Jenelle Bayus

May 4 – 8 is Teacher Appreciation Week and Hiram College is proud to recognize the sustained and dedicated efforts of our faculty to inspire and drive student success. Every day this week, the College will feature a different faculty member from each school.    

Today, read more about Jennie Wood, Ph.D., an associate professor of nursing in the College’s School of Health and Medical Humanities.  


I have been a nurse for nearly 50 years, and I will always be a nurse, but teaching merged with nursing for me in my role as a staff nurse mentor and then as a clinical nurse specialist (CNS). The CNS role was a multifaceted role including clinical practice, research, education, and administration. I found the most rewarding part of the role was teaching the critical care, coronary care, and ECG classes in the hospital setting. When a teaching position became available at Youngstown State University, I applied and was selected for an instructor position in the nursing department. Over the years, I advanced to the professor level and retired as a professor emeritus.  

But when I retired, I deeply missed the student engagement and I felt I still had more to give to the profession and nursing education. Some of my colleagues were at Hiram and we often had discussions about what it was like at the College––the interdisciplinary aspect, the small classes, the sense of community, and the ability to think outside the box. When a position opened for a critical care faculty member (my specialty), I felt it was meant to be and quickly applied for the position. I am fulfilling my life’s work. Since retirement and coming to Hiram, I have coauthored an article in the Nurse Practitioner Journal, wrote the department’s Ohio Board of Nursing Self Survey, served as Treasurer and Board Member of the Ohio Nurses Association (District Three), served as an ONA delegate, was nominated and chosen as a member of the Dorothy Cornelius Leadership Congress, guided Hiram nursing students to resurrect the Hiram Nursing Student Association, and… I love every minute I spend with students in the classroom and clinical.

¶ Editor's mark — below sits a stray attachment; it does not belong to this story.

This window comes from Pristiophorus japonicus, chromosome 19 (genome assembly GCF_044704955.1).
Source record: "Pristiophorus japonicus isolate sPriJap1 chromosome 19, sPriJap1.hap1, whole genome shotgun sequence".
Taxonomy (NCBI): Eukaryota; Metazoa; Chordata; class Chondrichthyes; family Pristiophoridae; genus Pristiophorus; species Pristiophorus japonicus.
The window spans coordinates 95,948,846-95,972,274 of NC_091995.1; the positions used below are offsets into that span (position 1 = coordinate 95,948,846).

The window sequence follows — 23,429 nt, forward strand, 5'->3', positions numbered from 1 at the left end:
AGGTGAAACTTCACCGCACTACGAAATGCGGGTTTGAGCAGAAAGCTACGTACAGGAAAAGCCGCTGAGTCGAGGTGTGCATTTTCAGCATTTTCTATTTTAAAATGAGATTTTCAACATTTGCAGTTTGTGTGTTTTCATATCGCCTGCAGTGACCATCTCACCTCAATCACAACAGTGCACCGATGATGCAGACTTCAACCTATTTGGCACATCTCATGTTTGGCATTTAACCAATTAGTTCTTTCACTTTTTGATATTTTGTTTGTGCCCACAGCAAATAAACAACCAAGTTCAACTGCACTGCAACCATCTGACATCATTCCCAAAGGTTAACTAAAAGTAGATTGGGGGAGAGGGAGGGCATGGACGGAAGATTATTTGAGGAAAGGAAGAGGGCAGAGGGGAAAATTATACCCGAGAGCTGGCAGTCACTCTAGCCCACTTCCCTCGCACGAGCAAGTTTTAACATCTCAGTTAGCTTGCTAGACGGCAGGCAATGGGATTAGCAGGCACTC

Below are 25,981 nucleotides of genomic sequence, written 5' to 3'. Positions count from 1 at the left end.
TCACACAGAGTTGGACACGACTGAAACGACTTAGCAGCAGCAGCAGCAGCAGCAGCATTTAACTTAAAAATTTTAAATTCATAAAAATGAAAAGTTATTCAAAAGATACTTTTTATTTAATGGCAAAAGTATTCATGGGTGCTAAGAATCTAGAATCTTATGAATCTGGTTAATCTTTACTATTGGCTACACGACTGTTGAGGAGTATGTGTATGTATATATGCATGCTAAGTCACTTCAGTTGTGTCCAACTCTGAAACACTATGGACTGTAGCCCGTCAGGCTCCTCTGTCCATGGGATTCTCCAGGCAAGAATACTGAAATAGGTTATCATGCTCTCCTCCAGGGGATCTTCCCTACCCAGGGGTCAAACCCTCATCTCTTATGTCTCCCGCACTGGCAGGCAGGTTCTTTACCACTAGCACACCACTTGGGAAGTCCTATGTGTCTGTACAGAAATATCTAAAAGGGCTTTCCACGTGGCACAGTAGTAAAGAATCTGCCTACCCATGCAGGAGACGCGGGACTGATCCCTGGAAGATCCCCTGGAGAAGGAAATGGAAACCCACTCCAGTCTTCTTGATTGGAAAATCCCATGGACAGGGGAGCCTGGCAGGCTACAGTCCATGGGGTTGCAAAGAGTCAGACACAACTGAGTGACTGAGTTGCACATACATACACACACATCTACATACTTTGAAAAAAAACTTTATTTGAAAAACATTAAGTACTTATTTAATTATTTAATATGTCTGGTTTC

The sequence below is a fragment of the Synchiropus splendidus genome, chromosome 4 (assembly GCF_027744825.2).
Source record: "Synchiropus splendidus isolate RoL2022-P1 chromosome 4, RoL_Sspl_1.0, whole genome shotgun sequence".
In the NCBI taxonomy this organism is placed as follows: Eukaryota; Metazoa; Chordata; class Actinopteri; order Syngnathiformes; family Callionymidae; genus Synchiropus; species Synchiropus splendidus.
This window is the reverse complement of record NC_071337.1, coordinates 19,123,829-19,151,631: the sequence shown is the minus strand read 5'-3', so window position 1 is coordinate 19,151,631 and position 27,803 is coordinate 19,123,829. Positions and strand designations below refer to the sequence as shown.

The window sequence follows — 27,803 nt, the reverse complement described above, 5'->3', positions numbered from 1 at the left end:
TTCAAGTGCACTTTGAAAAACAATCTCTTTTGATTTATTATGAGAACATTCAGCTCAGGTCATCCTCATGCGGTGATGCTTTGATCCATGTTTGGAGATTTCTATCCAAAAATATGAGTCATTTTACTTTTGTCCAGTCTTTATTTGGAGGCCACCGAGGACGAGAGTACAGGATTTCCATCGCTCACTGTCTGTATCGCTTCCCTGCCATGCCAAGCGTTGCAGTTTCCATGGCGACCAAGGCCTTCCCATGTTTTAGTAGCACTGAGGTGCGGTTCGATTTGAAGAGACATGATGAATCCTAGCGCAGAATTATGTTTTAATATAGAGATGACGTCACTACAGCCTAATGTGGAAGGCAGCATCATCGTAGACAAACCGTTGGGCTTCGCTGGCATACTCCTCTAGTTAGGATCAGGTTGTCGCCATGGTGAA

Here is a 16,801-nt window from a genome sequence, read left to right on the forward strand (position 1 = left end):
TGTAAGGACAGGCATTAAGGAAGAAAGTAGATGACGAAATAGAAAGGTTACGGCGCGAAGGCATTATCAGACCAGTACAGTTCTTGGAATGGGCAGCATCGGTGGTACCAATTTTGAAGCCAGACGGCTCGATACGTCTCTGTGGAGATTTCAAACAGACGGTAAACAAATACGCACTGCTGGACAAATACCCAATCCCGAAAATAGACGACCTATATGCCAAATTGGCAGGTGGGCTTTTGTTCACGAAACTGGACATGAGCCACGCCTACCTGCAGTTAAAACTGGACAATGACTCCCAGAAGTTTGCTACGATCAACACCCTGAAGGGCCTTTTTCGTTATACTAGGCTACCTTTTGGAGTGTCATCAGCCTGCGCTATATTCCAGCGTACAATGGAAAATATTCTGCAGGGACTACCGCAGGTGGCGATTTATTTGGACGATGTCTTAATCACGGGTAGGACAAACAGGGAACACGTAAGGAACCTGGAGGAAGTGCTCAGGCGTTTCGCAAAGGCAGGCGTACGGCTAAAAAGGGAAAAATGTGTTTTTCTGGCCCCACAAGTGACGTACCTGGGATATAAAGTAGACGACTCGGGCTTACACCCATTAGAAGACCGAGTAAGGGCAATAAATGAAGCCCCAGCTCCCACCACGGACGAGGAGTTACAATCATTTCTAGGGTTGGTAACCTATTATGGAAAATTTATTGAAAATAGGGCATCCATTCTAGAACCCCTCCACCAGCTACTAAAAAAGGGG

The combination of critical care nursing class and clinical. Critical care has always been my specialty and although it is challenging content and the patients are acutely ill, it is an excellent opportunity for students to take what they learn in the classroom and apply it at the bedside. Almost everything we discuss in the classroom is demonstrated in the clinical setting. Students are challenged to learn how to communicate with a patient who is intubated and on a ventilator, how to build trust with an acutely ill patient and his or her family, and how to comfort families when their loved one is critically ill. The art and the science of nursing are excellently represented in this environment.  


Hands down, the students. It is very rewarding to witness student’s growth and development as a professional and as a person. From the first day they enter college to graduation, you see them evolve into this very responsible adult and professional. Knowing at graduation that I had some small part in this process is an awesome feeling. And then, the joy and pride you feel when you follow them after graduation and hear about all the great things they are doing. 


There are many, but one that had a big influence was a student. It happened in the first few years of my teaching career when I was reviewing a student’s clinical evaluation with her. The student explained that she watched me in clinical and she saw how I talked to the patient, the demeanor I had, the caring attitude I displayed, my empathy, and how I looked at the patient. Believe it or not, at that point, I had no idea she was watching me. It became clear that I was a role model to students and that I should become more cognizant of that role. It taught me the value of being a good role model for students.   

What lessons did that student teach you?  

The value of being a good role model for students. Students are watching even when you don’t think they are watching. The importance of role modeling the behaviors that will be critical for them as a nurse and a citizen such as patience, positivity, integrity, kindness, acceptance, empathy, forgiveness, concern, professionalism, and caring about others, to name a few. I believe it is important to role model these behaviors not only with patients in the clinical setting, but with students in the classroom and clinical setting as well. 

Can you describe your favorite memory from your time at Hiram? 

I have two, one is when the students receive their nursing pin just before graduation. Witnessing the pride their family and friends feel for them is heartwarming and gratifying. The second is taking pictures of students with their evidence-based posters on Sugar Day. They are always proud of their accomplishment and I am so proud of them and their scholarly activity.